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we have owned our Hobby 750FMC since December 2003, and it has been homr for us nearly three and a half years. It is large enough for long term living.and all the facilities have been fully functional and reliable. We have recently lived in the MV for twelve months and having three/four separate areas it works very well. It has been very reliable and returns approx. 25 Miles to the gallon with sensible throttle. Only downside is there is no electric heating or water heating, although newer model has remedied this issue. 22,000 miles and only a drive shaft collapsing in the first year, which was replaced free of charge by Fiat. The layout is hard to beat. We have yet to find a MV with the same amount of interior space, and the vehicle is so stable, particularly due to the six\wheeled configuration.
Hobby Master Vickers Viscount 700 British Midland G-AWCV 1968 -1:200 scale die-cast metal ... more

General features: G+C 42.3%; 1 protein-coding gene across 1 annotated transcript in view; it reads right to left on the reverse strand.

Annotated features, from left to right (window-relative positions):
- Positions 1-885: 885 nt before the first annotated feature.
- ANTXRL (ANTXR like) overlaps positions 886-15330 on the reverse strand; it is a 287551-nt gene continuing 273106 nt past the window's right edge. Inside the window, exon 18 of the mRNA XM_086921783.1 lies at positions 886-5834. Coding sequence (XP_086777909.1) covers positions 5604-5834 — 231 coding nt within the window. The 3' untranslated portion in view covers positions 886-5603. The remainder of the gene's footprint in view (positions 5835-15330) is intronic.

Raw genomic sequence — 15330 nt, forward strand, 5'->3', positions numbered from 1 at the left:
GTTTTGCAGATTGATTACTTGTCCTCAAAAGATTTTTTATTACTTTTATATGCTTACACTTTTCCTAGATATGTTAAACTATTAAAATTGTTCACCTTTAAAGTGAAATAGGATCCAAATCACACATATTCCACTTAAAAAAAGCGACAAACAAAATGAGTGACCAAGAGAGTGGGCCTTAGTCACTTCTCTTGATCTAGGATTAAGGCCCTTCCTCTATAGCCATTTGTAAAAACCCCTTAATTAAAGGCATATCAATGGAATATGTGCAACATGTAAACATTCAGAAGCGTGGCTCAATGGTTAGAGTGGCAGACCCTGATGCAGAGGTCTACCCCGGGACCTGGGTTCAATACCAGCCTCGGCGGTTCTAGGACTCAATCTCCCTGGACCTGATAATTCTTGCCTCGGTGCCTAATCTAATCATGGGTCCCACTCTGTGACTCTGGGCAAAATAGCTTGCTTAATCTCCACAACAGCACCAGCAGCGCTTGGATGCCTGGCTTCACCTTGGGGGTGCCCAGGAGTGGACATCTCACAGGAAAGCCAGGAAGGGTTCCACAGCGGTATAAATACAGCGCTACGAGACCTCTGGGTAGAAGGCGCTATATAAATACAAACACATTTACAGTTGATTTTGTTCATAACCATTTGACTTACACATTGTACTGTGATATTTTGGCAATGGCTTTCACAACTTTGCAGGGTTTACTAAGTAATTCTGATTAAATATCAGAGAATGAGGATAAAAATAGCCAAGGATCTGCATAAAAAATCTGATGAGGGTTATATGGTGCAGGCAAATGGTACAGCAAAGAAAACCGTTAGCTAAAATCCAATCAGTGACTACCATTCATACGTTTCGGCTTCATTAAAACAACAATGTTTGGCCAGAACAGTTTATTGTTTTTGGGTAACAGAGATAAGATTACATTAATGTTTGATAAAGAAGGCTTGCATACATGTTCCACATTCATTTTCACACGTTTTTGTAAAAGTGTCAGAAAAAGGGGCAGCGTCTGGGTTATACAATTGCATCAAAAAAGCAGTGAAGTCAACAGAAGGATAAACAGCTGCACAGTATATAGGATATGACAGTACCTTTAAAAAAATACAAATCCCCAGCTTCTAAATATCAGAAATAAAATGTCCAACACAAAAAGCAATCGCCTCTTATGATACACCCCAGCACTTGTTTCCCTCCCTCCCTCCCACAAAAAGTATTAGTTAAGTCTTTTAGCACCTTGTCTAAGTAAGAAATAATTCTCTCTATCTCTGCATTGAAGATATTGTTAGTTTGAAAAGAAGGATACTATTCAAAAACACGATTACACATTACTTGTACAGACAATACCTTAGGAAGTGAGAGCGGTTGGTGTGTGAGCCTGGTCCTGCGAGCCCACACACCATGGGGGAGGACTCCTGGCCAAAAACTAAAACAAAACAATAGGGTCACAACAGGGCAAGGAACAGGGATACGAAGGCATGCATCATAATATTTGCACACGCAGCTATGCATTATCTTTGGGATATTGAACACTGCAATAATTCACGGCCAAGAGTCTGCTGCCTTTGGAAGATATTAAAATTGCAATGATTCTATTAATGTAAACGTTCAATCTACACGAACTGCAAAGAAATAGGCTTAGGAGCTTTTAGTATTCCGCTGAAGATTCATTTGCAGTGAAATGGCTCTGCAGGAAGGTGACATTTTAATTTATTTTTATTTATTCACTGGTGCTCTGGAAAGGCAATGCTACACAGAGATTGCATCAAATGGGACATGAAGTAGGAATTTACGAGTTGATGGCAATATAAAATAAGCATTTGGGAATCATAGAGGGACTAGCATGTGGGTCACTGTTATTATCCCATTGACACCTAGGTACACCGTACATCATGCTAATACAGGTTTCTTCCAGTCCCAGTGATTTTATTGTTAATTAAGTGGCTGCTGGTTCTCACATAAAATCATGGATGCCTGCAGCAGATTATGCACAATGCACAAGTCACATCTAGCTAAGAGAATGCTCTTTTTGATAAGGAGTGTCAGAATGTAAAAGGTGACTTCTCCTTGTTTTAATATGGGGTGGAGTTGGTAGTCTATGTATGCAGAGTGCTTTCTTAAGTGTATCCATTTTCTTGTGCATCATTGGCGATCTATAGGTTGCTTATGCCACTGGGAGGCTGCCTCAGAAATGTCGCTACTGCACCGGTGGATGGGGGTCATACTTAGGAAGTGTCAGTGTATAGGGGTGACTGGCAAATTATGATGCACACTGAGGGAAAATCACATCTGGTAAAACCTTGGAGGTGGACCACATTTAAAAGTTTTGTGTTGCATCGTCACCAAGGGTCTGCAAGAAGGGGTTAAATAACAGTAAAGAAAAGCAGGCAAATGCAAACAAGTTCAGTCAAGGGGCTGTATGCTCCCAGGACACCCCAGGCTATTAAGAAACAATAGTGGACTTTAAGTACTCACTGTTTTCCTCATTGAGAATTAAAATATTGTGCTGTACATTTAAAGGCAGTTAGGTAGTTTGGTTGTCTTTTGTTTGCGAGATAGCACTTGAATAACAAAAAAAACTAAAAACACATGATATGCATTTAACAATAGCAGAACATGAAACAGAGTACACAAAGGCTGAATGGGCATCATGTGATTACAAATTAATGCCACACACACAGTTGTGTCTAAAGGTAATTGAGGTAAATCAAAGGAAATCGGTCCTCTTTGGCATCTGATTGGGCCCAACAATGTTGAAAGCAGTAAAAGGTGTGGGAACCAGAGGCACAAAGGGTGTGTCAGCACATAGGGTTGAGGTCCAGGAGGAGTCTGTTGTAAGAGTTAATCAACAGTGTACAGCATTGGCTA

with minimal use of plastic.-All markings are tampo (pad) applied, no decals to discolor or flake.-Free-spinning propellers.-Rolling wheels.-Landing gear can be removed or added.-Model comes with a display stand.-A brief history of the aircraft type and the airline is supplied with each model. The worldâs first turbo-prop airliner was the British made Vickers Viscount. The first flight took place in 1948 with a more powerful engined Type 700 taking flight on August 3 1950. A stretched variant named Type 800 was 3 feet 10 inches longer with even more power and a new fuel system and flew on July 27 1956. It could carry 71 passengers soit soon was operating with about 70 airlines and 9 militaries around the world. Production ended in 1964 with 445 aircraft of all types produced.Originally G-AWCV was built as c/n 186 for BOAC Associated Companies. The Viscount 760D first flew on December 13, 1956 and was delivered to BOAC on January 1, 1957 as VR-HFI and had been fitted with slipper tanks. The aircraft was immediately leased to Hong Kong Airways and over time it carried various registrations when leased to Malayan Airways and Aden Airways. On April 7, 1968 the aircraft was sold to British Midland Airways with the registration G-AWCV. On November 28, 1969 G-AWCV madeits final scheduled flight before being stored in April 1970 where it was stripped of its usable parts and finally scrapped in May 1970.